Well well well, I see you have found the scales.
Go on then. Stand on it, do. Won’t do you no harm. Sure, a number will pop up, but that should only show you how much mass you have accumulated on your years here on earth.
Would be very different on the moon. You’d weigh less there – but perhaps if humans inhibited the moon there would still be a stigma, just on a different range of weights.
When you were a baby your mother anticipated each weighing you had. They stripped you and sometimes you cried, your little naked chubby body going blotchy because there was a draft. They laid you gently on the hard plastic of the scale and your mother – well she squealed in excitement when she disovered you’d almost doubled in weight since the day you were born. She sure does remember your exact weight and treasures it in her heart for some odd reason.
Yes he weighed 3.45kg when he was born and now he weighs 5.9kg, isn’t he growing fabulously!?
Such pride and happiness in her voice. She longs for you to grow and yet laments your tiny self from a month ago.
So weight is important. If you weren’t increasing in weight they would worry. If you increased too much they would also worry.
It’s just when you reach a certain age. An age where weight seems to become evil and high numbers on a scale are devastating. People begin to become fixated on these numbers, and eat green things in favour of beige things in the hopes that the scales will read them a lower value.
Some barely eat at all.
Those scales you are standing on are just an inanimate object. Revel in your mass. Revel in your form. It takes up just the right amount of space here on earth, and presses down on our planet along with billions of other masses – the comforting humdrum thump thump of earthlings weighed down by gravity.
Today I felt like just picking up my pen and writing something. By pen I mean, of course, my figurative pen. Does anybody write their writings with real pens nowadays?
Since I took up typing as the default means to save my thoughts down, my handwriting has become atrocious. I do keep a journal and sometimes, reading back, I can barely read what I’ve written! Do you reckon proper handwriting is a dying art?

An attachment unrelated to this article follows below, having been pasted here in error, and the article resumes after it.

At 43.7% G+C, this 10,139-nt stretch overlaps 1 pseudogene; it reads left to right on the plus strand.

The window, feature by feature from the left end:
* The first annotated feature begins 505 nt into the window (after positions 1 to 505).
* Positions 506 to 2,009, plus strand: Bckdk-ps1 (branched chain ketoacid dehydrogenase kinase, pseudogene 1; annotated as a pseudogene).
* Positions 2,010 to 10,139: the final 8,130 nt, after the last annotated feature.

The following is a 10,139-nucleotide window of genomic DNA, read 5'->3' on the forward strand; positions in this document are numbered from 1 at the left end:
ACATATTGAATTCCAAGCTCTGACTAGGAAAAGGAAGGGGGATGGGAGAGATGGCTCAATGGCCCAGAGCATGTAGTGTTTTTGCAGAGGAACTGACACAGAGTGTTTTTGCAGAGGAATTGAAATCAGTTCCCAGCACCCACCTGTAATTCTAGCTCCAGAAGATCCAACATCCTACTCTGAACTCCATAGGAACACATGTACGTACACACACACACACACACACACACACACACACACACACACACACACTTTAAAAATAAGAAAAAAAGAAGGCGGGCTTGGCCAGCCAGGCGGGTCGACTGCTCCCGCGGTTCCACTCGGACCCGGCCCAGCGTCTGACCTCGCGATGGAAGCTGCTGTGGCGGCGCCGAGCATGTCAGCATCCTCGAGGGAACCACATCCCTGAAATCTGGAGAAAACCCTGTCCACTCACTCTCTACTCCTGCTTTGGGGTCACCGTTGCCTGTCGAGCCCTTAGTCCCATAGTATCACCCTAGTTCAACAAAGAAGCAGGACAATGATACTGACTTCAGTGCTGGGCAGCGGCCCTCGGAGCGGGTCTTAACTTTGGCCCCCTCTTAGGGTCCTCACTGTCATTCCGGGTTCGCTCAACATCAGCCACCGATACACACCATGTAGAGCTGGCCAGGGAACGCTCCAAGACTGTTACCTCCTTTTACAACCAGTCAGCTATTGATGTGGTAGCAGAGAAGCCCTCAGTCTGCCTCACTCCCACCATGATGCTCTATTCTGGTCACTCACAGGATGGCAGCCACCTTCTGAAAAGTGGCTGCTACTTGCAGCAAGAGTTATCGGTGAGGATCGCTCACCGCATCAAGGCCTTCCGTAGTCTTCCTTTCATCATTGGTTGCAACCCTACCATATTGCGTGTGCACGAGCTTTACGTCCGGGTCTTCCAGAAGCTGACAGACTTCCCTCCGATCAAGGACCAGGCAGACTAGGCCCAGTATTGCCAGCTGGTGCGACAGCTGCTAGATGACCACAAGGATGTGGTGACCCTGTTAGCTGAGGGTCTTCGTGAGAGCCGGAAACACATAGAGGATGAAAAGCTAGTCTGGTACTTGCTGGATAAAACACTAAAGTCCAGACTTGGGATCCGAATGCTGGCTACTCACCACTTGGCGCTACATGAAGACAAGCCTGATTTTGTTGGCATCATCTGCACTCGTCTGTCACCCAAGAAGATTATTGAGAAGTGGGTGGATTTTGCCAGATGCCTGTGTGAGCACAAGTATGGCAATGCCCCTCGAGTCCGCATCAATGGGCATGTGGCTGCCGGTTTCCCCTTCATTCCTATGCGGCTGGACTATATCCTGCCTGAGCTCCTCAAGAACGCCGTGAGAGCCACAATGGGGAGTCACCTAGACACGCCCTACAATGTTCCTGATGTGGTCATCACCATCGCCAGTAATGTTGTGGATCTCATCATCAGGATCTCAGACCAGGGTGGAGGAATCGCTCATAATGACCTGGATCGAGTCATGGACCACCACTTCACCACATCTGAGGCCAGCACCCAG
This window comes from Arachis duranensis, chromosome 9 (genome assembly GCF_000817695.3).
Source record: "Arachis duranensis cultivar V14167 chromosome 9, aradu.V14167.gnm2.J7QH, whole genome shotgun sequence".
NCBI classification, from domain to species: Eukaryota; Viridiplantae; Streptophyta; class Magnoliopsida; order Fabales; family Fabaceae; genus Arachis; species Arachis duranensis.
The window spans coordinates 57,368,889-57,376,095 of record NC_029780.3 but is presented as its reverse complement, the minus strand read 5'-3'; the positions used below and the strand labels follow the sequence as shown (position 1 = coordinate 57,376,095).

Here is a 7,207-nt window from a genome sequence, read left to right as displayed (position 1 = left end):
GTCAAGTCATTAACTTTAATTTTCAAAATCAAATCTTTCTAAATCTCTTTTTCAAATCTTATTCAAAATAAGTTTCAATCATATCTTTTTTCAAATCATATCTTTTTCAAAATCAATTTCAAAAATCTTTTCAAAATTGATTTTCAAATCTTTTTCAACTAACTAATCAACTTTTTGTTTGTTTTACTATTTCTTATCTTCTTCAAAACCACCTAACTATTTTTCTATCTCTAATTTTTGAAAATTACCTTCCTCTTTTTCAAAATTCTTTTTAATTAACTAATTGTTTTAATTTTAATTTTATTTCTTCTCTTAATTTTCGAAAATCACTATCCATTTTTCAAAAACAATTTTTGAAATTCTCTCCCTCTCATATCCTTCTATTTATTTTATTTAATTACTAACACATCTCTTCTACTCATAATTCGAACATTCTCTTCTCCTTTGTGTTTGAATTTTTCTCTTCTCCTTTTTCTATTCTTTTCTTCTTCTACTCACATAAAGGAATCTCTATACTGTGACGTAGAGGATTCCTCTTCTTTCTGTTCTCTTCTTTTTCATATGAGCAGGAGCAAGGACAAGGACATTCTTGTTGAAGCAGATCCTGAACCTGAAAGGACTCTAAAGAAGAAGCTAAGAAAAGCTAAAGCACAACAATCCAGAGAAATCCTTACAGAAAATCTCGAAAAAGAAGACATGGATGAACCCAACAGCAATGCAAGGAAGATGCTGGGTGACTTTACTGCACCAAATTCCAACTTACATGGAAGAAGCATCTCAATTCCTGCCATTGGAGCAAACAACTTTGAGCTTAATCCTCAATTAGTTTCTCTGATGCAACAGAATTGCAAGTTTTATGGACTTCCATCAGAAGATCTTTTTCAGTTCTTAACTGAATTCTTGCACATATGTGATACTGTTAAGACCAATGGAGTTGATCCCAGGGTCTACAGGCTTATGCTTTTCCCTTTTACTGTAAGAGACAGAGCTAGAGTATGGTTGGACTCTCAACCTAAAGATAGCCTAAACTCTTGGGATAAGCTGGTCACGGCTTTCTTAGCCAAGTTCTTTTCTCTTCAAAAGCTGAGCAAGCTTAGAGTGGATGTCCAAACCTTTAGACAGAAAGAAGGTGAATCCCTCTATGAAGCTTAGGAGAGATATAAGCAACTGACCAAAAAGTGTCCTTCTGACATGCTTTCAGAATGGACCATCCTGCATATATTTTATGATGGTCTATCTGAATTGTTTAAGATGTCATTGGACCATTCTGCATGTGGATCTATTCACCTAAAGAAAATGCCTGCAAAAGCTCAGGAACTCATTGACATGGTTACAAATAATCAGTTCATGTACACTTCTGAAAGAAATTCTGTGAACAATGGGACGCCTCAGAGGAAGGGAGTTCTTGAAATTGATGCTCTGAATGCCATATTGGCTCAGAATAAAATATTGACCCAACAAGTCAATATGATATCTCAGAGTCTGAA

Back when I was a mite or a tot or a youngling, I used to write with pens a plenty. I hated the keyboard because it took so long to find all the letters and by the time I had, the words had vamoosed from my mind.
Sometimes you just gotta get those words down before they go, and keyboards back then just didn’t cut it – mostly because I was inexperienced and we got our first family PC (a large bottomed affair) when I was 10. Now I can type quicker than I can write, and writing gives me wrist-ache!
Not to mention, of course, the tediousness of having to type up everything you have written, meaning you’re spending double the amount of time writing the same thing.
Apparently they now have these new technological pens that literally scan handwriting into text. So you just run it over what you’ve written, like a highlighter, and it scans the sentences into text format on a screen for you. How marvellous is that?! It’s relatively new and you can only get it in the US for about 80$ but look how the world is changing.
Do you prefer to type your writings, or pen them down as the great writers of yore would have done?
What do you suppose we call laziness, when it is diagnosed by a skilled physician?
What, do you suppose, we call the consistent, affluent pouring of money into a trough, from which we cherry-pick luxury?
What do we call it when a young man idles under a tree, hour to day to week to month to year? A book hangs lifelessly from his soft hands, and the humming tick of his mind slows to a mere clatter, every few hours or so.
What do we call it when the sunrise is missed, for years on end, in favour of a warm bed, the result of long nights of amusement and carousing?
Well, Adrian Dermody certainly didn’t know. He didn’t stop for a moment to think anything of it. It was nothingness to him.
Nothingness decorated with soft scent and gilded most marvellously.
And yet, there was a perpetual cloud around his vision. He was listless. He was calmly suffocating. There was no mirth in anything.
‘What is the matter with you?’ his mother said, crossly, when he picked at his supper, sliding the food around his gleaming plate like a petulant child.
‘Why mother, I tire of life,’ he said drearily, and leant on his in-turned wrist to stare glumly out of long, rain-lashed windows, which reflected the marvellous dining room in which they sat.
His mother, who had been ergophobiac all her life, merely tutted and rang the bell for the servants to clear the dishes away. She would then rumble off to recline on a chair, while she talked idly of nothing with her son and her husband, the latter of whom would murmur absently that he was ‘listening, dear’, whilst he laboured away at the week’s newspaper puzzle.
For he, too, was an ergophobiac.
And ergophobics will never be happy, and mark my words.